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Underground NYC

by nycgo.com staff, 10/09/2012

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  • History of the Underground
    As is the case with most of the City's grand public works, the story of the subway system is long, colorful and, in retrospect, sometimes quaint. The first attempt at an underground public conveyance came courtesy of inventor and Scientific American editor Alfred Ely Beach, whose Beach Pneumatic Transit Company built a prototype in 1870 that ran on lower Broadway in Manhattan between Murray and Warren Streets. (Beach sold 11,000 rides in its first two weeks of operation—not bad for an operation that ran for only a single city block.) 

    It wasn't until 1900 that the City began to get serious about the underground, though, opening its first line on October 27, 1904. The subway ran from City Hall to 145th Street in the Bronx and took about 36 minutes to make the trip, which, considering how long that trip takes today—about the same amount of time—is remarkable. Expansions to Brooklyn and Queens swiftly followed. Because of both the enormous costs and the level of expertise involved, City Hall contracted several private companies to handle the subway's operations, initially working with the IRT (Interborough Rapid Transit Company), which operated the now-defunct elevated trains in Manhattan, and the BRT (Brooklyn Rapid Transit Company), which became the BMT (Brooklyn-Manhattan Transit Corporation) in 1923.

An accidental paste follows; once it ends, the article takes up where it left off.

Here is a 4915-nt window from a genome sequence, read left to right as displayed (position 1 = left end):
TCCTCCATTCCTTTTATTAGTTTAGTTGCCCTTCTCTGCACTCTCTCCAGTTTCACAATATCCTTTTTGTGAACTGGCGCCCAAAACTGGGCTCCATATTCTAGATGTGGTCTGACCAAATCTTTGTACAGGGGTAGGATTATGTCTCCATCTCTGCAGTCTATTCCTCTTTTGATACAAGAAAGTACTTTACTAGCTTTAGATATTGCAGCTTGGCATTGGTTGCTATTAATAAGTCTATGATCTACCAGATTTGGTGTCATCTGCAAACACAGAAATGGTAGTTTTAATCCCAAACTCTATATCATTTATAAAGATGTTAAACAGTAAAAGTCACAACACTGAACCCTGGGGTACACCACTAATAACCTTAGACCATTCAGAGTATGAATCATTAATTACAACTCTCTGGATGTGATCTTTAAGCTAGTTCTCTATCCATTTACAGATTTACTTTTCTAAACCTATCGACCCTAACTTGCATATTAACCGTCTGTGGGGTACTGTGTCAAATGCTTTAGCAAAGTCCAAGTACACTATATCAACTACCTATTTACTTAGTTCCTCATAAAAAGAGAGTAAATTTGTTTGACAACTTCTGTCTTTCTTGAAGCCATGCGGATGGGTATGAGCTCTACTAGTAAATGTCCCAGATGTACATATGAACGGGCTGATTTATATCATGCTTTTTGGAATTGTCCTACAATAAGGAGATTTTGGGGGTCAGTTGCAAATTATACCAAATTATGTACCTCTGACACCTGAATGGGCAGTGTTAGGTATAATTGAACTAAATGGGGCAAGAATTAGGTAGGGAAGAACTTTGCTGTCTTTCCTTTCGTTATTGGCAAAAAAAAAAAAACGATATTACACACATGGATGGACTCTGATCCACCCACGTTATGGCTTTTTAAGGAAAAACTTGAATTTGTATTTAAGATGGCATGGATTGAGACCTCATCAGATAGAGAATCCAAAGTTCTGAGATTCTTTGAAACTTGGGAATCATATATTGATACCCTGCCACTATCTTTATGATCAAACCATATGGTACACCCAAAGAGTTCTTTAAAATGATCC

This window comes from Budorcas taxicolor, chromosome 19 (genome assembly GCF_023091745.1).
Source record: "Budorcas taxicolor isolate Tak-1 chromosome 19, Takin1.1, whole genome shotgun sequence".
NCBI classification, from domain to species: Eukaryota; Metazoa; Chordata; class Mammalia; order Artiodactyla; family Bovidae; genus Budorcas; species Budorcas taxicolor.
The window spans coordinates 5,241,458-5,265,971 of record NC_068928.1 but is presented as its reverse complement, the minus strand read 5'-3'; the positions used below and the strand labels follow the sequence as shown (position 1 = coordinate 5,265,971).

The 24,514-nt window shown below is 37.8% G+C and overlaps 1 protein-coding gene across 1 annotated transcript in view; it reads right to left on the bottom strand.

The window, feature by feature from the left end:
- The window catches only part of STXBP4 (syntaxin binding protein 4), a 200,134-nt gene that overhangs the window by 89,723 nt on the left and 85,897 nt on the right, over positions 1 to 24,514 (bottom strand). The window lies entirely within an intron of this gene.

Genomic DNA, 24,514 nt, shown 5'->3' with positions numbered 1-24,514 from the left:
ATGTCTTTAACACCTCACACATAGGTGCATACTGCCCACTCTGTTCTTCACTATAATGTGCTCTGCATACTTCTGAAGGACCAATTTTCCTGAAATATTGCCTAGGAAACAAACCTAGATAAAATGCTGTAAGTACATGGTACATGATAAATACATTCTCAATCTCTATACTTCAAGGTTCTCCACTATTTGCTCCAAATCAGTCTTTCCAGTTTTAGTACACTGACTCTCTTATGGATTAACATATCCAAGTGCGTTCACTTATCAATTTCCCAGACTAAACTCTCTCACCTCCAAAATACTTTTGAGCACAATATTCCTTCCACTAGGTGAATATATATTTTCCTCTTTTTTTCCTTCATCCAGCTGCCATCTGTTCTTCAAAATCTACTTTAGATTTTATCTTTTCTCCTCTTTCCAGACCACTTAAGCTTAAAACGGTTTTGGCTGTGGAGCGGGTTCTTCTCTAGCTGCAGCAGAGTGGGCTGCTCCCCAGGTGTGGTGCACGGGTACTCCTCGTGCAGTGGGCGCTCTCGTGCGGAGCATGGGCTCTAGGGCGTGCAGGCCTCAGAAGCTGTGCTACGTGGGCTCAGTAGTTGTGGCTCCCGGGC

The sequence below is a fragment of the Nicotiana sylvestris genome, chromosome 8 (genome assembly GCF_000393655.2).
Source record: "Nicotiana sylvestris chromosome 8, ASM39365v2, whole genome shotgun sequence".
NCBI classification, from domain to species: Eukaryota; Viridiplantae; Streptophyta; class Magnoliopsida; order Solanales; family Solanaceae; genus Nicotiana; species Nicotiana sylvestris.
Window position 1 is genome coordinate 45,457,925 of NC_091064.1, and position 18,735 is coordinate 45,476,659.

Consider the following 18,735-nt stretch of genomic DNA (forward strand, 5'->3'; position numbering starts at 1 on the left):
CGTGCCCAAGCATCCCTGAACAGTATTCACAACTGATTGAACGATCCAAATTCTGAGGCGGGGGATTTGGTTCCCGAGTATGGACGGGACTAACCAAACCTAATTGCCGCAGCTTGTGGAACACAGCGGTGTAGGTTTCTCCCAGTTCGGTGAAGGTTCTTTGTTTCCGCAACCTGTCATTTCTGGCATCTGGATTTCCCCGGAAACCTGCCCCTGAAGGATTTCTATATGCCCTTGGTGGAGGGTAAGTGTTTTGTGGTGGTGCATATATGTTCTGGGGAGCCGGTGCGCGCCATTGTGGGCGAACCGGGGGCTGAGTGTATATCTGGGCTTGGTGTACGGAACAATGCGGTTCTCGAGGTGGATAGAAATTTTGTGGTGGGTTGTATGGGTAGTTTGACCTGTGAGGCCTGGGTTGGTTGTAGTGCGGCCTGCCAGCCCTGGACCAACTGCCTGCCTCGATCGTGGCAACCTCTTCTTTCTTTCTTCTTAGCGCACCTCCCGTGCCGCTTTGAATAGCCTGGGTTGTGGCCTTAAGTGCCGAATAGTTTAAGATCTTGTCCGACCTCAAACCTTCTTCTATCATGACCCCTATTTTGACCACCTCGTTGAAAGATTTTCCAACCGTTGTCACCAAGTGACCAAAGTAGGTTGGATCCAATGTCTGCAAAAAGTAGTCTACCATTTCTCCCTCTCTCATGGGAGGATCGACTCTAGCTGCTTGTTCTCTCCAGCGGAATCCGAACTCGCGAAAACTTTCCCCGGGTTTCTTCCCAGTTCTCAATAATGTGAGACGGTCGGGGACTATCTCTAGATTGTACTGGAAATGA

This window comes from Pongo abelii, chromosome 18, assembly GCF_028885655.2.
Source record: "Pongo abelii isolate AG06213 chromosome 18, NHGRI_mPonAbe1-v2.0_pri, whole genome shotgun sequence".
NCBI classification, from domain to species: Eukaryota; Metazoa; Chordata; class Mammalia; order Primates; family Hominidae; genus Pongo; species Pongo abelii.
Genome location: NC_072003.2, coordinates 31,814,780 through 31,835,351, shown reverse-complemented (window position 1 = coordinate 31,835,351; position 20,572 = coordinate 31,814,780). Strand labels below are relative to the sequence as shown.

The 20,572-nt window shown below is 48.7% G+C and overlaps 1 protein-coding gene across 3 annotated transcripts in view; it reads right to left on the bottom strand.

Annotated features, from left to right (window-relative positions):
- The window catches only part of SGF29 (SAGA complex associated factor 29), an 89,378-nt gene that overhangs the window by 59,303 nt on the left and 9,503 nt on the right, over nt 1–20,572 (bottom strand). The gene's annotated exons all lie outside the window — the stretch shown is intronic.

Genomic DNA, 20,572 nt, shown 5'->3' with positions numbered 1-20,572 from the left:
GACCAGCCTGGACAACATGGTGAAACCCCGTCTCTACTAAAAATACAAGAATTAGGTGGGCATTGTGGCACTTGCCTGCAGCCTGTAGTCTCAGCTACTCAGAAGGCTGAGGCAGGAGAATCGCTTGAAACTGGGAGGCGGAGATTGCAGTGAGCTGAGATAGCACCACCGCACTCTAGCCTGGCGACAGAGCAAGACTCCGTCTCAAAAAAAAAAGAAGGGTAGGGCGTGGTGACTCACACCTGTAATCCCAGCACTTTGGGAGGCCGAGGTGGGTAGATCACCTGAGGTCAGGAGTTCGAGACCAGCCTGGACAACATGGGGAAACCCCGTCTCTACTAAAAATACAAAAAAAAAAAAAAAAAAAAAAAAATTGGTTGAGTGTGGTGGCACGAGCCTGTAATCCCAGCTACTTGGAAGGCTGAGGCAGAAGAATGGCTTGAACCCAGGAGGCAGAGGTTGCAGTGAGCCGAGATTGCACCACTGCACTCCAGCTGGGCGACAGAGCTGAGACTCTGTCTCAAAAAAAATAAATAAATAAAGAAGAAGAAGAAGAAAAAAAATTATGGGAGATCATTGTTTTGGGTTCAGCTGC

In 1932 the City opened its own subway, the IND (Independent Subway System), along Eighth Avenue in Manhattan, which we now know as the A, C and E lines. The entire system was consolidated in 1940 under the auspices of the New York Transit Authority, which, in turn, was placed under the control of the state-operated MTA (Metropolitan Transit Authority) in 1968. That, by and large, leads us to today. For those interested in further exploring the warrens of the City's underground, including forgotten tunnels, decommissioned lines (the KK, anyone?) and abandoned stations, the New York Transit Museum is an excellent place to start. So is the subway itself, where remnants of the system's past, including BMT and IRT signage, can still be seen. —Jonathan Durbin

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